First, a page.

Greig Laidlaw hopes Kingsholm will back Scotland

Scotland captain Greig Laidlaw, wearing the national team's new home kit, will be on familiar territory when the Scots open their World Cup campaign against Japan. Picture: PA
Scotland captain Greig Laidlaw, wearing the national team's new home kit, will be on familiar territory when the Scots open their World Cup campaign against Japan. Picture: PA
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TEAMS wearing cherry and white while playing at Gloucester’s Kingsholm Stadium can generally be guaranteed the enthusiastic and vociferous backing of the home support – but this inalienable truth of English rugby could be turned on its head in just less than two months’ time when Japan and Scotland meet in the World Cup at the famous old ground.

As huge underdogs, the men from the Pacific Ocean might hope for some sympathetic encouragement from the neutrals in the crowd, and the fact that the “Brave Blossoms” sport almost exactly the same colours as Gloucester wear would ordinarily help to reinforce this artificial sense of allegiance. However, the presence of one of the local club’s favourite sons in the navy blue ranks could be a swing factor.

It would be great to play in the game because I obviously have a lot of connections there

Greig Laidlaw

“Hopefully the Gloucester fans take our side, even though Japan are playing in cherry and white. Hopefully I can sway a few, and some of the guys like Al Strokosch who played at Gloucester before can help as well,” says Greig Laidlaw, who moved to the West Country side from Edinburgh at the start of last season, and quickly established himself as a fans’ favourite.

“Kingsholm itself is a fantastic stadium to play rugby in and it would be great to be involved in the game because I obviously have a lot of connections there,” he added.

Japan have qualified for every World Cup since the tournament’s inception in 1987, but they have only managed one win against Zimbabwe in 1991 and one draw against Canada in 2007. They are the only side to have conceded more than 1,000 points (1,159) in the history of the tournament, at an average of 48 points per game.

Laidlaw scored one of Scotland’s six tries when they ran out comfortable 42-17 winners the last time the two sides met, at Murrayfield in 2013.

So, the weight of history leans towards a fairly comfortable Scottish victory. However, Laidlaw says that the squad are not taking anything for granted and have been keeping a keen eye on their opponents’ recent progress in the Pacific Nations Cup.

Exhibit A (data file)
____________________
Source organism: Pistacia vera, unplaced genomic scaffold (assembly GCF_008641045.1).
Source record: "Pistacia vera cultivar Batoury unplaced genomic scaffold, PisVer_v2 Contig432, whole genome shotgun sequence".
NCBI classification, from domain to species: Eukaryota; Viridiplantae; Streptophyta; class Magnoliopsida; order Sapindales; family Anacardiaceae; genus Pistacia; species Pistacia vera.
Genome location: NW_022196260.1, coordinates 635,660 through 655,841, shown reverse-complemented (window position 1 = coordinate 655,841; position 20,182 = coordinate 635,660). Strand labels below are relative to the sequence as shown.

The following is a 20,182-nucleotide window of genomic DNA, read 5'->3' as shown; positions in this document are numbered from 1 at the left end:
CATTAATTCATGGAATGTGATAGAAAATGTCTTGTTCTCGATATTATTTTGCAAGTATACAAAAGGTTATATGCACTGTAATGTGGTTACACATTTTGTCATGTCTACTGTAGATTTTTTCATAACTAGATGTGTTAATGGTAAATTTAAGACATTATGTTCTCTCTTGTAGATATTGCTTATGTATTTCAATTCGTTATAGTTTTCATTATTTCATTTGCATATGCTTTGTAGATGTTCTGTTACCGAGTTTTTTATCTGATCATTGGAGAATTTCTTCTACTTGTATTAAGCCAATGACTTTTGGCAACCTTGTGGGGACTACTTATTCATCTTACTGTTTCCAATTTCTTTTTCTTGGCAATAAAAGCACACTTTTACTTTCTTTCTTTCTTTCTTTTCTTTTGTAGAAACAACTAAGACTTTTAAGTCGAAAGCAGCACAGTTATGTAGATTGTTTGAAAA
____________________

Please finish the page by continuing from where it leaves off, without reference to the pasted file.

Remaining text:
“This is a good time for us because we can get a look at them and see what they’re up to,” he said. “We have had a good look at Japan, who played Canada [won 20-6] and the USA [lost 23-18], and it is good for us to understand the way they want to play.

“Samoa put in a big shift at home against the All Blacks recently – they are a proud country and proud blokes. And South Africa just had another cracking game against New Zealand in the Rugby Championship, showing a lot of their qualities in a tough Test match.

“So, the pool will be tough, but we believe in ourselves and we know the warm-up games are going to be very important.”

With that in mind, the Scotland squad have been given next week off in order to catch their breath after six gruelling weeks building a strong base in terms of fitness and basic skills, knowing that when they return to camp the focus will shift towards fine-tuning their game-plan during the four warm-up matches they have scheduled.

“You can’t train all the time – we need to get some down time as well. That was built into the plan by the conditioners and coaches: a high workload which then drops off towards the four warm-up games. It’s important for the boys to recover and feel fresh going into those games,” said Laidlaw.

“The training has been intense, and I think it had to be like that coming off the back of a poor Six Nations tournament. The main thing to come out of the camp is that we need to develop our skill sets and I think we’ve done that.

“During the Six Nations we probably played a high-quality offloading game that put teams under a bit of strain for 50 to 60 minutes but I think then we just came up short in the last 20 to 30 minutes, or even the whole 
second half in a couple of games. Training has been tailored towards fixing that.

“If you have a good first half then sometimes, in certain situations, you fall into the trap of thinking it will just happen again, whereas in the first half we made it happen. Training has definitely been pushed towards big decision making and skills under fatigue.”

Scotland will play Ireland at the Aviva Stadium in Dublin at the end of their first week back together. They will then face Italy home and away, followed by France away – with the final 31-man squad for the World Cup being announced at the end of August [just before the France game].

“The game against Ireland – who are the Six Nations champions – will be a good marker to see where we have improved,” said Laidlaw.

“We are certainly training a lot better, consistently better, which has probably been one of the problems in the past. We need to make sure we take that forward and deliver it in the games.”